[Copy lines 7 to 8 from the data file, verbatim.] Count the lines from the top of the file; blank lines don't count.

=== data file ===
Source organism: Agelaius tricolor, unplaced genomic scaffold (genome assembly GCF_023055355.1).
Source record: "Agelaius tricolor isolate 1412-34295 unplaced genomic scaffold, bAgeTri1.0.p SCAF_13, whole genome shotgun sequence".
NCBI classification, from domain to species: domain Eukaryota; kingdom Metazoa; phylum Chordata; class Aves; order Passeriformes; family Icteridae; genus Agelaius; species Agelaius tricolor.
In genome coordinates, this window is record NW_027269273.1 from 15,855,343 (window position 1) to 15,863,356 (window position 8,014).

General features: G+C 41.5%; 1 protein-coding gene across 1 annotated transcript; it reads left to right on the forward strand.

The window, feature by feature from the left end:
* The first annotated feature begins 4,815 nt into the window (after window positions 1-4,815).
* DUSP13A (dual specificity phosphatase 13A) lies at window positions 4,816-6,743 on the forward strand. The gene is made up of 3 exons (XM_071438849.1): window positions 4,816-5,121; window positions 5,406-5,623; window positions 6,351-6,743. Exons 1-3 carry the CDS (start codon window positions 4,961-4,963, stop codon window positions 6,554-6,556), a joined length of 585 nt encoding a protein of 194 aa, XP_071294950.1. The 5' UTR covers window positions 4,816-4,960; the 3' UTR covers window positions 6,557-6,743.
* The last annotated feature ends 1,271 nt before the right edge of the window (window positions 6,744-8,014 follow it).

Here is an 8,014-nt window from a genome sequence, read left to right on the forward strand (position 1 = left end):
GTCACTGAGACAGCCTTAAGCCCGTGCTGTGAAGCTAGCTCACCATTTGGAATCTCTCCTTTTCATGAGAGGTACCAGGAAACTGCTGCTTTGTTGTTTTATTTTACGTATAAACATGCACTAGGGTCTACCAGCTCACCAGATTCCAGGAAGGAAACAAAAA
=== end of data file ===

* The first annotated feature begins 4,815 nt into the window (after window positions 1-4,815).
* DUSP13A (dual specificity phosphatase 13A) lies at window positions 4,816-6,743 on the forward strand. The gene is made up of 3 exons (XM_071438849.1): window positions 4,816-5,121; window positions 5,406-5,623; window positions 6,351-6,743. Exons 1-3 carry the CDS (start codon window positions 4,961-4,963, stop codon window positions 6,554-6,556), a joined length of 585 nt encoding a protein of 194 aa, XP_071294950.1. The 5' UTR covers window positions 4,816-4,960; the 3' UTR covers window positions 6,557-6,743.